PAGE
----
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Marlboro Music Cottages

Set on 15 acres in the foothills of the Green Mountains, the Marlboro Music Cottages provide accommodations for senior musicians during the college's classical music retreat. The five cabins replicate the 17th-century architecture native to the area with their steep gabled roofs and simple compact forms, while the addition of red cedar planks and Vermont slate roofing bring the structures into the modern era. Internally, the 7-foot walls and pitched ceilings are adorned with local white pine, allowing for an acoustically pleasing area for guests to gather and practice. The masses of timber are broken up by large glazed openings, taking advantage of the warm natural light and surrounding forest landscape.

Photos: HGA Architects and Engineers

  • Loctudy House

    Built for a photographer for both work and leisure, the Loctudy House combines a summer retreat and a studio in one sleek package. The home is made up of two structures — one housing the main living area and one used solely as a studio. Bedrooms are lofted above the ground to maximize space for communal areas. The smooth, monochromatic form is broken up by a series of seemingly sporadic, yet thoughtfully placed windows, allowing for light to flow in throughout the entire day while also allowing for views of the surrounding farmland.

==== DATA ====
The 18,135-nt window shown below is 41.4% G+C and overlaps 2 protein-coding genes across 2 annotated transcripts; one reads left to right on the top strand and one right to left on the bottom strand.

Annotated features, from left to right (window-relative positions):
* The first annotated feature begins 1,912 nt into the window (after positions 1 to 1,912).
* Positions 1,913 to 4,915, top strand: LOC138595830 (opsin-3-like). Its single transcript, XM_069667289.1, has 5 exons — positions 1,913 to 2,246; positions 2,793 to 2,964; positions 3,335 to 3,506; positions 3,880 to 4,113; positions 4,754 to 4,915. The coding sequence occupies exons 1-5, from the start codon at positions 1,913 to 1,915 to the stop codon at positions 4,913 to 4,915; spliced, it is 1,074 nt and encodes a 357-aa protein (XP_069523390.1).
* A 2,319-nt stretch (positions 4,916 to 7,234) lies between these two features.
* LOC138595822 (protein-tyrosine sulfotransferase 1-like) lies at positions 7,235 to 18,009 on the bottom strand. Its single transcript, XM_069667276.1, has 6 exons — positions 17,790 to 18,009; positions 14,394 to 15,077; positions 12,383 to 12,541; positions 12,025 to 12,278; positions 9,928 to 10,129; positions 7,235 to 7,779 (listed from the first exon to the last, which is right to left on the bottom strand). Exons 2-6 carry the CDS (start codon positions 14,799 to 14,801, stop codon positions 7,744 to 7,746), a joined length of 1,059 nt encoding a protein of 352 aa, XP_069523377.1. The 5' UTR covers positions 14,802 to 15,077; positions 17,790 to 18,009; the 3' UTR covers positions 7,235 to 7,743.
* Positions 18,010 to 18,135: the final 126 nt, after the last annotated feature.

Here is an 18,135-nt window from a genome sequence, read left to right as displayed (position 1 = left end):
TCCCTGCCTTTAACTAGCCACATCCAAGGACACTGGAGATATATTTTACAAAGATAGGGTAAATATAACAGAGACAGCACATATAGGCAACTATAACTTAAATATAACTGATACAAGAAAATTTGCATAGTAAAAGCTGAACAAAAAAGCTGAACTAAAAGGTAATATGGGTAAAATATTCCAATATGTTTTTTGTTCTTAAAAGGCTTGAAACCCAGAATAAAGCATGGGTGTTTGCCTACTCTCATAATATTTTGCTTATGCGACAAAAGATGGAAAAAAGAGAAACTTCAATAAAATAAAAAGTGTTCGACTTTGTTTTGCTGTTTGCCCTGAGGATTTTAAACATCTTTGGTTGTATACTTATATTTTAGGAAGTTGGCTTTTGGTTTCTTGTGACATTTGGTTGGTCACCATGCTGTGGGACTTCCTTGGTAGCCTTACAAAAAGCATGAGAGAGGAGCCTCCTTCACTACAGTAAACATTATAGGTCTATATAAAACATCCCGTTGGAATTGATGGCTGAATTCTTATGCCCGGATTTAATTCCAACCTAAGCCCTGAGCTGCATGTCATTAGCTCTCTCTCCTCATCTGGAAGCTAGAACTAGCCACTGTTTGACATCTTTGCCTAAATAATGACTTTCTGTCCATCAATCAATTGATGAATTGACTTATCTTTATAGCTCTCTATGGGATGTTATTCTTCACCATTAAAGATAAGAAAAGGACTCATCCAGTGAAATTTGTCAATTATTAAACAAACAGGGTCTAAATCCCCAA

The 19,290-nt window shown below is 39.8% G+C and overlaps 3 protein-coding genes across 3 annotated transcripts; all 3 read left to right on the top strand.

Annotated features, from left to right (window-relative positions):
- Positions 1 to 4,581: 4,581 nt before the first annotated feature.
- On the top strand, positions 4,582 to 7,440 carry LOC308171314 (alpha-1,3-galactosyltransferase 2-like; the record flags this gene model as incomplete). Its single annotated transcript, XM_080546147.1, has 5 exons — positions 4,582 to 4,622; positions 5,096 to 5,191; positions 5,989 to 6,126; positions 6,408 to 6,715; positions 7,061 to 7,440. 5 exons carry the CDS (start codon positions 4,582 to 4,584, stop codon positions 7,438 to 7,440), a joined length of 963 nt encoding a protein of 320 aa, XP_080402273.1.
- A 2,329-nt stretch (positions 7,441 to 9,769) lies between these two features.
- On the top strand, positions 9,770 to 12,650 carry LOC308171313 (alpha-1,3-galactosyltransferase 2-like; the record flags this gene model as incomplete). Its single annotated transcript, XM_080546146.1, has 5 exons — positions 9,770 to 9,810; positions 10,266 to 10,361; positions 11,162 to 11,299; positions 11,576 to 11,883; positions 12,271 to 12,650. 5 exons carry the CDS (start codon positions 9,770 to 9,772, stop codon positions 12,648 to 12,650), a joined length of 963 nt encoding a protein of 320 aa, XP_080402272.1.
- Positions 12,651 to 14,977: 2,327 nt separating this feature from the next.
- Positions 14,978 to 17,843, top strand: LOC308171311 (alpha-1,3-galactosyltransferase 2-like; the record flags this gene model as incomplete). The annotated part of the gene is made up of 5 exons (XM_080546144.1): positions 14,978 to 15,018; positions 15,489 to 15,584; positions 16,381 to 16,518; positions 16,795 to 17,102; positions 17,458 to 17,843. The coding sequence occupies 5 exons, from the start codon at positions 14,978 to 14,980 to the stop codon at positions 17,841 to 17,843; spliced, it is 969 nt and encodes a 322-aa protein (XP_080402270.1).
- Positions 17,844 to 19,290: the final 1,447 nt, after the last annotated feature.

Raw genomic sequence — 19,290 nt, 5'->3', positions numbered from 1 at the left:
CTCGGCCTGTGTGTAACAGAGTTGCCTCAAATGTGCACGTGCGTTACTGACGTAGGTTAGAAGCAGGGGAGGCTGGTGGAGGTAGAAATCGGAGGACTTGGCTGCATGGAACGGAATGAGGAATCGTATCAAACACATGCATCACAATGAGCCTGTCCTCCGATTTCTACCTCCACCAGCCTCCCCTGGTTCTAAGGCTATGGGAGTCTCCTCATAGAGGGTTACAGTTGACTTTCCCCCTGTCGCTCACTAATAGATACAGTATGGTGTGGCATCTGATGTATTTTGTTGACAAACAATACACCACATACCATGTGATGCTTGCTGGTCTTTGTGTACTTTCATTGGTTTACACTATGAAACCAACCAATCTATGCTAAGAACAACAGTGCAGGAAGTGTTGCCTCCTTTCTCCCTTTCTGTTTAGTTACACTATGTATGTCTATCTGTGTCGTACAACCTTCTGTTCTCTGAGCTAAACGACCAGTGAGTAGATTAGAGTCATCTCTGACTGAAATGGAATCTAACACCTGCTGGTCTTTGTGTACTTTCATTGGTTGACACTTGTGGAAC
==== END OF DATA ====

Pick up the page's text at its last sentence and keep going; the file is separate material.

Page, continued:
Photos: Olivier-Martin Gambier / Studio Razavi Architecture

  • Woodshed Guest House

    From the salvaged Douglas fir cladding to the gabled roofline, the Woodshed Guest House is greatly influenced by local architecture found throughout the Vermont foothills. The home is composed of two mirrored structures, joined together by an entryway and outdoor terrace. The southern wing is made up of three bedrooms, a kitchen, and living space for guests to stay while visiting the main house down the street, while the north end serves as a space for entertaining with a bar, lounge, and game room. Horizontal screens on the public end mask the interior from the street but also allow natural light to seep in through their cracks. On the opposite, private side, the timber siding is broken up by a glass facade, exposing views of the mountainous landscape.

    Photos: Jim Westphalen / Birdseye Design